Big Data World, Part 1: Definitions
This post is the first in a series about Big Data. In it, we’d like to tell you how we at JetBrains see Big Data, and consequently, how we’re creating products for it.
- This article
- Big Data World, Part 2: Roles
- Big Data World, Part 3: Building Data Pipelines
- Big Data World: Part 4. Architecture
- Big Data World, Part 5: CAP Theorem
Table of contents:
- What is Big Data?
The world of big data can seem mysterious, hidden behind a curtain of unknown and weird words. It’s time to clear up this mystery and define Big Data.
What is Big Data?
As any term that has been overhyped at some point, the term “Big Data” has become convoluted with vast meaning. I will use the three definitions that I feel are most accurate:
Data that won’t fit the node’s memory
This is dependent on each piece of hardware, so we can’t define a universal, static value for what constitutes “big data”. I remember my ancient Intel 80386 – its 16 MB memory meant that anything more than 8 MB would be classed as “big data”.
100 MB of data looks small now, but it was considered huge in the past and required sophisticated algorithms to process.
Today, Big Data is much bigger in absolute terms, but still requires sophisticated processing, distributed computing, and special storage formats.
Data that scales on 3V
3V (pronounced as triple-v) stands for Volume, Velocity, and Variety. Scaling on 3V means that you won’t have to re-architecture your storage, jobs, and processes if volume, velocity, or variety will grow, say, ten times.
It’s hard to say what “ten times” means in terms of variety, but data tends to change frequently and rapidly in terms of form and velocity.
As you might have guessed, this definition is primarily determined by software.
Enough data to make reliable business decisions
Let’s not forget why data, big or small, matters in the first place – to do business. Taking this into consideration, defining “Big Data” in terms of business applications is useful.
Successful businesses are almost always data driven, and usually focus on making business reliable, predictable, and consistent. Doing these things well, however, requires more data than merchants had during, say, the Middle Ages. The modern business model, user-centric, and working with each person differently, is not possible without large amounts of data
For example, most big e-commerce companies have huge clickstreams (streams of user-generated events) based on marketing that predicts which goods will be more popular than others.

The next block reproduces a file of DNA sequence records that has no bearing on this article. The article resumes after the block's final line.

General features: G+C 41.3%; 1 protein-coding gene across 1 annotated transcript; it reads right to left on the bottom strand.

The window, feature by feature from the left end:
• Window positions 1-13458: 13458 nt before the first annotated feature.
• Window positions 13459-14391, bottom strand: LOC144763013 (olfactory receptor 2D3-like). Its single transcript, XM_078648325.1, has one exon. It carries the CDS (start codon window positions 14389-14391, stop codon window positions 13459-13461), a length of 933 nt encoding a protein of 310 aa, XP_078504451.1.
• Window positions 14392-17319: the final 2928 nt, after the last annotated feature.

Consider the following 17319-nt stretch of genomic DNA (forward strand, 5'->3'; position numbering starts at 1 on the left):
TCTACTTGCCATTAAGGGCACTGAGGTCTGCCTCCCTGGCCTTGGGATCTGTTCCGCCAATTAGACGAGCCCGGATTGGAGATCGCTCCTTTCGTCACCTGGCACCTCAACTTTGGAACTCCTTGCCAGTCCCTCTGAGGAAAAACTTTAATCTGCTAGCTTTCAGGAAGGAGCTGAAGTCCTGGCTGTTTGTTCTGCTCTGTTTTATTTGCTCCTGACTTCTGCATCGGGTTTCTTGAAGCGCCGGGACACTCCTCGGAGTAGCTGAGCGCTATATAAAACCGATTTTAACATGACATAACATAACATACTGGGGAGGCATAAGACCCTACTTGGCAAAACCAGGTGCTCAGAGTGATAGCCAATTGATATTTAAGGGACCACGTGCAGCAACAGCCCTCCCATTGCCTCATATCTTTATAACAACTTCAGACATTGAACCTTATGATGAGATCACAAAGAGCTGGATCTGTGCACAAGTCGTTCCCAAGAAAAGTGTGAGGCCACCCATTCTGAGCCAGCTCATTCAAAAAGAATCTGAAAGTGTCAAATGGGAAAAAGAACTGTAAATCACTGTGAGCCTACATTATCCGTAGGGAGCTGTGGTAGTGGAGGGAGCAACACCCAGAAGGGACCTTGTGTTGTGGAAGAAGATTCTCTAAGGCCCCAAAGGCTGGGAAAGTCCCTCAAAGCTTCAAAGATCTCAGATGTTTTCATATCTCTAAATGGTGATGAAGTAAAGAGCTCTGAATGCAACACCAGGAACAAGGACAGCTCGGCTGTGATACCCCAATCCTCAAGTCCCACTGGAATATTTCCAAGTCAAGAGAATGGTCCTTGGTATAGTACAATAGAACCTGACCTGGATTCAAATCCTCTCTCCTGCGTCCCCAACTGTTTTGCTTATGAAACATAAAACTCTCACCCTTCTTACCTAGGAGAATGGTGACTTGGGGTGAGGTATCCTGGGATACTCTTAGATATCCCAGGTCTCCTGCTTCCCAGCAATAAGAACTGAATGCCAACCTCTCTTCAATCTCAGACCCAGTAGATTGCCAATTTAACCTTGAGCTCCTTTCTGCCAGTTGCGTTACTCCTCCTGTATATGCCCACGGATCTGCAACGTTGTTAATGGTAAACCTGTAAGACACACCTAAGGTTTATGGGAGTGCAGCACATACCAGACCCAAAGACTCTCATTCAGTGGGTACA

Now that we understand what “Big Data” is, let’s try to understand who the consumers are.
There are three main categories of internal customers:
Management needs reports to understand what’s going on in the company, improve existing plans, and create new plans.
Product managers want to improve their products through experimentation and need data to analyze the results of experiments and propose new ideas.
Marketing needs data to analyze marketing metrics, such as COA (cost of acquisition), LTV (lifetime value), and so on. They also need data to build successful marketing companies.
This is how we understand what big data is and who consumes the results of working with big data.
At JetBrains, our main projects for big data include:
In the next post I’ll define what kinds of professionals work with data and what qualifications they need.
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Big Data World, Part 6: PACELC
This is the sixth installment of our ongoing series on Big Data, how we see it, and how we build products for it. In this episode, we’ll cover the PACELC theorem. It is an extension of the CAP theorem, which describes trade-offs in distributed systems that exist before partition happens. Big Data…
Big Data World, Part 5: CAP Theorem
This is the fifth installment of our ongoing series on Big Data, how we see it, and how we build products for it. In this episode, we’ll cover the CAP theorem. What is it? Is it correct? And why is it needed for data engineers? Big Data World, Part 1: DefinitionsBig Data World, Part 2: Role…
Big Data World, Part 4: Architecture
This is the fourth part of our ongoing series on Big Data, how we see it, and how we build products for it. In this installment, we’ll cover the second responsibility of data engineers: architecture.